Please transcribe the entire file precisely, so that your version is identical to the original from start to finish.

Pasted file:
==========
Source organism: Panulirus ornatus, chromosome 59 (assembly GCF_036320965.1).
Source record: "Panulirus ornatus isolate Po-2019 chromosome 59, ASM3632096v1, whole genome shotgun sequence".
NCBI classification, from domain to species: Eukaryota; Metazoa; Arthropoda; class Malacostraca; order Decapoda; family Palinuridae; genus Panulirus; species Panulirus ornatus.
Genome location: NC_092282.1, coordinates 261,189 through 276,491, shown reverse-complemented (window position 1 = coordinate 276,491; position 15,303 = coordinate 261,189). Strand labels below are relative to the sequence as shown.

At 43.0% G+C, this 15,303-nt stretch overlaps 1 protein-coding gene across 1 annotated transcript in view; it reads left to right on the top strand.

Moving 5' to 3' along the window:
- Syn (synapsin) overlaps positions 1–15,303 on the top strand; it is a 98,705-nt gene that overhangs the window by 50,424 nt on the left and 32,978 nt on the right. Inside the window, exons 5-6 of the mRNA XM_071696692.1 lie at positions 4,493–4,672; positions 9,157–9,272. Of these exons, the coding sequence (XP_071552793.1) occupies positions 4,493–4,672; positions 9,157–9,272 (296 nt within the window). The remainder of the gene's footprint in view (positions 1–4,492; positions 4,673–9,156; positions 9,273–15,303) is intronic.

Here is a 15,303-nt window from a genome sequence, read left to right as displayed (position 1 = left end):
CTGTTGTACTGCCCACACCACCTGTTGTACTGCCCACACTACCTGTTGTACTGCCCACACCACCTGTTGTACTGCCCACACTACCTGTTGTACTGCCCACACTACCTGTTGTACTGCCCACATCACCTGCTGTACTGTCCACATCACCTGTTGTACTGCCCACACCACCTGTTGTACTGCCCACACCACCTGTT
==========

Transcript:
Source organism: Panulirus ornatus, chromosome 59 (assembly GCF_036320965.1).
Source record: "Panulirus ornatus isolate Po-2019 chromosome 59, ASM3632096v1, whole genome shotgun sequence".
NCBI classification, from domain to species: Eukaryota; Metazoa; Arthropoda; class Malacostraca; order Decapoda; family Palinuridae; genus Panulirus; species Panulirus ornatus.
Genome location: NC_092282.1, coordinates 261,189 through 276,491, shown reverse-complemented (window position 1 = coordinate 276,491; position 15,303 = coordinate 261,189). Strand labels below are relative to the sequence as shown.

At 43.0% G+C, this 15,303-nt stretch overlaps 1 protein-coding gene across 1 annotated transcript in view; it reads left to right on the top strand.

Moving 5' to 3' along the window:
- Syn (synapsin) overlaps positions 1–15,303 on the top strand; it is a 98,705-nt gene that overhangs the window by 50,424 nt on the left and 32,978 nt on the right. Inside the window, exons 5-6 of the mRNA XM_071696692.1 lie at positions 4,493–4,672; positions 9,157–9,272. Of these exons, the coding sequence (XP_071552793.1) occupies positions 4,493–4,672; positions 9,157–9,272 (296 nt within the window). The remainder of the gene's footprint in view (positions 1–4,492; positions 4,673–9,156; positions 9,273–15,303) is intronic.

Here is a 15,303-nt window from a genome sequence, read left to right as displayed (position 1 = left end):
CTGTTGTACTGCCCACACCACCTGTTGTACTGCCCACACTACCTGTTGTACTGCCCACACCACCTGTTGTACTGCCCACACTACCTGTTGTACTGCCCACACTACCTGTTGTACTGCCCACATCACCTGCTGTACTGTCCACATCACCTGTTGTACTGCCCACACCACCTGTTGTACTGCCCACACCACCTGTT